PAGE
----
Marilyn Gray’s Testimony
I grew up in a family where there were four step dads, alcohol, domestic abuse and drama happening 24 hours a day; my childhood was filled with trauma and terror.
In childhood pictures of me, my body language and eyes tell the story.
There were so many rules, spoken and unspoken. I became hyper-vigilant and learned how to put on masks and become a chameleon to fit the situation.
So many evenings I would hear the yelling and screaming coming from another place in the house. I was confident someone was going to get killed.
I found safety, protection, and value during my school years. My twin sister (born 7 minutes before me) was a built-in companion and friend – most of the time. We acted out our rage between us because we didn’t have any other place to express emotions. I still have scars from our fights, but we were the best of friends at the same time. Sound confusing? Absolutely normal to me!
My Role: Peacekeeper
My role in the family was to keep the peace at all costs – a role I kept into my adulthood. I was not involved in alcohol, drugs, or sex during school. That didn’t happen until I graduated. During my growing up years, I am so grateful for the people God put in my life to love me and encourage me – I don’t know what my life would have been without them. Don’t get me wrong, I have three sisters and a brother that I really love today. It was just hard for all of us.
I eventually did go for the party life. Drinking, all sorts of drugs, and sexual promiscuity were my choices. At the same time, I remained faithful in my workplace – a functioning, dysfunctional woman.
My first marriage ended in divorce after three years because my idea of love was that the guy didn’t drink or beat me up. During that marriage, I had a stillborn baby – Keith Christopher – and I justified the loss as “God’s will.” We got divorced and I stuffed that pain for almost 20 years. My drinking got to the point that I had to drink in order to function.
Looking Good; Dying Inside
Enter my current husband of almost 35 years: Wayne. When we met, the commonalities we shared were drinking, drugs, and sex. (All through this time, I was functioning in my job and getting promotions. It was all about looking good on the outside and hiding the pain and dying inside. Things got much worse.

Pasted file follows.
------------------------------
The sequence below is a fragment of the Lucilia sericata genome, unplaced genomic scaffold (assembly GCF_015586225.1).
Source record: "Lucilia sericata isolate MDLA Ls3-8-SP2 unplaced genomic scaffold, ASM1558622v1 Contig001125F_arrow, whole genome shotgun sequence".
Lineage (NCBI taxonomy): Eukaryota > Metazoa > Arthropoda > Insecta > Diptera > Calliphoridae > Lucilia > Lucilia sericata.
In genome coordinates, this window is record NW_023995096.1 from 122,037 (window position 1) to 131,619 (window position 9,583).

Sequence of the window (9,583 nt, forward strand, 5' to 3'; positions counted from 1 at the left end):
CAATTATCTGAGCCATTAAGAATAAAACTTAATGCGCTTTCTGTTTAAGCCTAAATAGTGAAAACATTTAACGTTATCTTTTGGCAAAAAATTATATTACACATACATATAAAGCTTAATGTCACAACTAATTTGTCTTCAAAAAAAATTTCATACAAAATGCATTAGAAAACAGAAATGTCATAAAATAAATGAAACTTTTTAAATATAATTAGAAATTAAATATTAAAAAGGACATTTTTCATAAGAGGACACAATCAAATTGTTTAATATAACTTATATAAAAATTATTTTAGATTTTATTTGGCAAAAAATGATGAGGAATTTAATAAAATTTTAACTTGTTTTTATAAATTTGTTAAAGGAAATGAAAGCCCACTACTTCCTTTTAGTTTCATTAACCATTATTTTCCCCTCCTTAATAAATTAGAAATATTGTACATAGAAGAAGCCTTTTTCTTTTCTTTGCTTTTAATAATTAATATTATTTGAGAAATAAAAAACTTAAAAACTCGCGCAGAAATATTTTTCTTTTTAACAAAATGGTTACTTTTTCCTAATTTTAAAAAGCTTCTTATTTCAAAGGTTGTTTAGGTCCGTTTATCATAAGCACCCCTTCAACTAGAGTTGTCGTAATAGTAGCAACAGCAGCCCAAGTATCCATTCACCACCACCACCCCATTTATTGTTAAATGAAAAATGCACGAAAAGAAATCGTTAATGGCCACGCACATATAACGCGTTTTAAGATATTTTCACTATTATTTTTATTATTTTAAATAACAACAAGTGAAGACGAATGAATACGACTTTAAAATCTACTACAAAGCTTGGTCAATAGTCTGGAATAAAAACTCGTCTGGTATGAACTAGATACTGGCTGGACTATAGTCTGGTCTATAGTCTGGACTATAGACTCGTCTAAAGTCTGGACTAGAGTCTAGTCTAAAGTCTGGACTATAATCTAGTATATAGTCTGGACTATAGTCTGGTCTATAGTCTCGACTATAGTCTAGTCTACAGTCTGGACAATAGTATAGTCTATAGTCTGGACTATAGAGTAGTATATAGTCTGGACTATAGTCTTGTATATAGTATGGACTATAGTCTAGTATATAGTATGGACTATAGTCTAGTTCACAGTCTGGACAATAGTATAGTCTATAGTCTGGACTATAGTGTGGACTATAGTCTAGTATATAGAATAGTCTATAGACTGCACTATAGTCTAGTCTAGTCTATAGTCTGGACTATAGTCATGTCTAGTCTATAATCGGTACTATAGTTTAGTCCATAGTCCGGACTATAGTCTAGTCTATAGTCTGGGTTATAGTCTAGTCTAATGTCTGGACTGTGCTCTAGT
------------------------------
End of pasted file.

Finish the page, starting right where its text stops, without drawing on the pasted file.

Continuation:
Our communication as husband and wife was tumultuous, to say the least. We filed for bankruptcy and lost everything; we went from a four bedroom house to a one room apartment. There was not much intimacy or sex happening either, unless one or both of us was drunk or high. At that point we moved from Colorado to Virginia to start over.
One of the many tolls my drinking took was on my body. I was stressed all the time. When I was diagnosed with melanoma in 1989, I handled it as a normal event and kept moving farther into despair, desperation, exhaustion, and burnout.
Clean and Sober
I eventually quit my job and went into rehab – I couldn’t play the game anymore. Wayne and I both got clean and sober on June 27, 1992. So many things happened after that date. Within a month, I was in a head-on collision and injured my neck and back.
Since I was raised in Colorado and Wayne was raised in Nebraska, we wanted to come back to the West Coast. We landed in Olympia, Washington in 1993. One month after arriving, I was diagnosed with metastatic melanoma. We knew no one other than our AA buddies. It was scary and traumatic.
I ended up having three operations during 1993-1994, along with chemotherapy. I lost all my hair and gave myself shots almost daily for a year. Because of complications, I ended up in the hospital five times that year.
The First Day of My Life
The last time I was admitted to the hospital, I was so afraid I was going to die that I cried out to God: “Lord, if you save me, I will do anything for you.”
That was the first day of my life. I had a dramatic experience in the hospital for three days. I heard the Lord say, “Well done, my good and faithful servant; you have persevered. I want you to go out and tell everyone the good news of what I have done for you.”
I did, I have, and I will continue to tell others of the Good News about Jesus. We rededicated ourselves and our marriage to God on December 8, 1994.
Since that time nothing about our life has been the same. We pursued healing for our marriage, healing from our past wounds, healing from all the years of walking in shame, guilt, anger, and hatred. We ran after wholeness and continue to do so.
God has done a miracle work in us individually and in our marriage. We know that if He can do it in us, He can do it for anyone. We have been on a fast track for the kingdom of God. We are not the same people!
God is a God of restoration. He has restored for us the years the locust has eaten and filled our hearts with so much love for Him, each other, and for people in our lives. I am grateful to be alive, knowing that every breath that I take, every moment I am awake, I give to Him.